Workforce for Good: Employee Engagement in Sustainability/CSR – Get Buy-in from the Top

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Workforce for Good: Employee Engagement in Sustainability/CSR – Get Buy-in from the Top

Workforce for Good Blog Series Part 2
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Making employee engagement work: Get buy-in from the top. #CSR #Sustainability #workforceforgood @mrochte

Multimedia from this Release

Tuesday, September 17, 2013 - 9:00am

Employee engagement is one of the toughest and often most perplexing elements of sustainability and corporate social responsibility (CSR) efforts.  Two leading Midwest sustainability/CSR experts, Jocelyn Azada and Matthew Rochte, set out to find just what were companies doing to successfully engage employees in sustainability/CSR.  They share their findings in the whitepaper Workforce for Good™ and in this 3BLmedia series on employee engagement.

Principle 2 of Workforce for Good: Get Buy-in from the Top

Getting support and buy-in from executive leadership is critical to sustainability efforts. What does this mean? It means that the CEO and C-Suite of a company understand and prioritize sustainability and its strategic value to the business. Executive support allocates resources and establishes a corporate sustainability vision, strategy and goals, resulting in enterprise-wide implementation, innovation, and engagement.

For sustainability, this can be the difference maker between a great sustainability strategy that is a corporate priority versus simply a sustainability project or program.

Kim Marotta and Bob Best expressed well  the degree of impact that CEOs who get sustainability can have on the engagement of employees.

Kim Marotta, Chief Sustainability Officer at MillerCoors shared, “It has to start with the top. When you have a CEO and a senior leadership team [with] a strategy that’s committed to sustainability, as a person who’s in this department - that makes your life a lot easier.”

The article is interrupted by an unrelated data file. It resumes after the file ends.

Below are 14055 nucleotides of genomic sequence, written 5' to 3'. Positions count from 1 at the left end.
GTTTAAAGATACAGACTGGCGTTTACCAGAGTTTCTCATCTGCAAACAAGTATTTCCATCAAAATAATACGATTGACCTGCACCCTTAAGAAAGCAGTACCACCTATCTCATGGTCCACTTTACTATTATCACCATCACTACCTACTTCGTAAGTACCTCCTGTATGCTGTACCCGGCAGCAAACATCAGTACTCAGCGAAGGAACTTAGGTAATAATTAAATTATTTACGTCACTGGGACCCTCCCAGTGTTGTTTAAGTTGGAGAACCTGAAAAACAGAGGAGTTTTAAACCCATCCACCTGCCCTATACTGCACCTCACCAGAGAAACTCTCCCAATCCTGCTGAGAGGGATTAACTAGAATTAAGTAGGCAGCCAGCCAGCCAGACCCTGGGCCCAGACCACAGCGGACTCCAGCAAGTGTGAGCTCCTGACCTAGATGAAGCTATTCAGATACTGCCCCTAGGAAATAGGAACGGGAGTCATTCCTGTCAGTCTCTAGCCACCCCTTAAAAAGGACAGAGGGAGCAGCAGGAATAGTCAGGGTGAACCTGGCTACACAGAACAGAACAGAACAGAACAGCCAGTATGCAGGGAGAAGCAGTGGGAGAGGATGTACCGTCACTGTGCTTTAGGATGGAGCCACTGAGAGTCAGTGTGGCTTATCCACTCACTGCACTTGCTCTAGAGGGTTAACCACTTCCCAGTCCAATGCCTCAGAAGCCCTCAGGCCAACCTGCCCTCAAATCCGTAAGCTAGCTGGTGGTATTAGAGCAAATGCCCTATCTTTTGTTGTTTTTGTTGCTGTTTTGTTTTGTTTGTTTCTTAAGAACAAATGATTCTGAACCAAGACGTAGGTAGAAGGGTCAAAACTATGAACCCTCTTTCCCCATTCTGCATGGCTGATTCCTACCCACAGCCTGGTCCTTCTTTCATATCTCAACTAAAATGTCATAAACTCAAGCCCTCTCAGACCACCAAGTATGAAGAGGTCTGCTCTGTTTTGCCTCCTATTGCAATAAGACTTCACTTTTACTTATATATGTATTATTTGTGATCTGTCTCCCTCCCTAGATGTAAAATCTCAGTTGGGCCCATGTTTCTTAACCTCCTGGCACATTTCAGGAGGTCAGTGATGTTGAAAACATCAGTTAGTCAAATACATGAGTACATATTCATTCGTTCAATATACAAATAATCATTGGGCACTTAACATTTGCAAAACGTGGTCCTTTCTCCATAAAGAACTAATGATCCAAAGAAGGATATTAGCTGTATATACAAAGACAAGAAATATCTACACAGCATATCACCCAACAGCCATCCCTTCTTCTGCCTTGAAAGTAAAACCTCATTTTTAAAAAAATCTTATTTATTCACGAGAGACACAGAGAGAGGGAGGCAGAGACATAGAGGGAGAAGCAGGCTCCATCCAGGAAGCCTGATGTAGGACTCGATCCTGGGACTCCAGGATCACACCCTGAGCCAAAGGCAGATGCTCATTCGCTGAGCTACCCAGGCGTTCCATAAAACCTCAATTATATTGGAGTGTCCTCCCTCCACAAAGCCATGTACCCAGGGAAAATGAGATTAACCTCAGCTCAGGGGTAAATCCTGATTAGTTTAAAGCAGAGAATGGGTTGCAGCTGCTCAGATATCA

Bob Best, Executive Vice President of Jones Lang LaSalle goes on to share, “You’ll hear this from any company you talk to: if you’re going to make a commitment like this, it starts at the top. That can mean a number of things. I’m going to tell you what it means here.

Our new CEO, former CFO and COO, Lauralee Martin, is more than an advocate; she is a zealot. She was one of the first people in this company to become a LEED AP herself. She is a whirlwind, a green whirlwind. I’ve rarely been in any kind of a meeting with her when sustainability is not one of the things that she’s talking about.

I think she believes in it for social reasons, but she’s absolutely convinced it’s the right business strategy. And that if we can stake out the position that I think we are getting to that nobody is greener than us, that is a great place for us to be, business-wise. There is nobody in this company that doesn’t know that this is at the top of Lauralee’s list of what she wants to see happen and so, we can get a lot done.”

Next Week:  Principle 3 of Workforce for Good: Manage Their Engagement

For more information or to download the full whitepaper, go to

Keywords: Volunteerism & Community Engagement | Bob Best | Business & Trade | Employee Engagement | Jones Lang LaSalle | Kim Marotta | Leadership | Matthew Rochte | MillerCoors | Tags: Jocelyn Azada | Workforce for good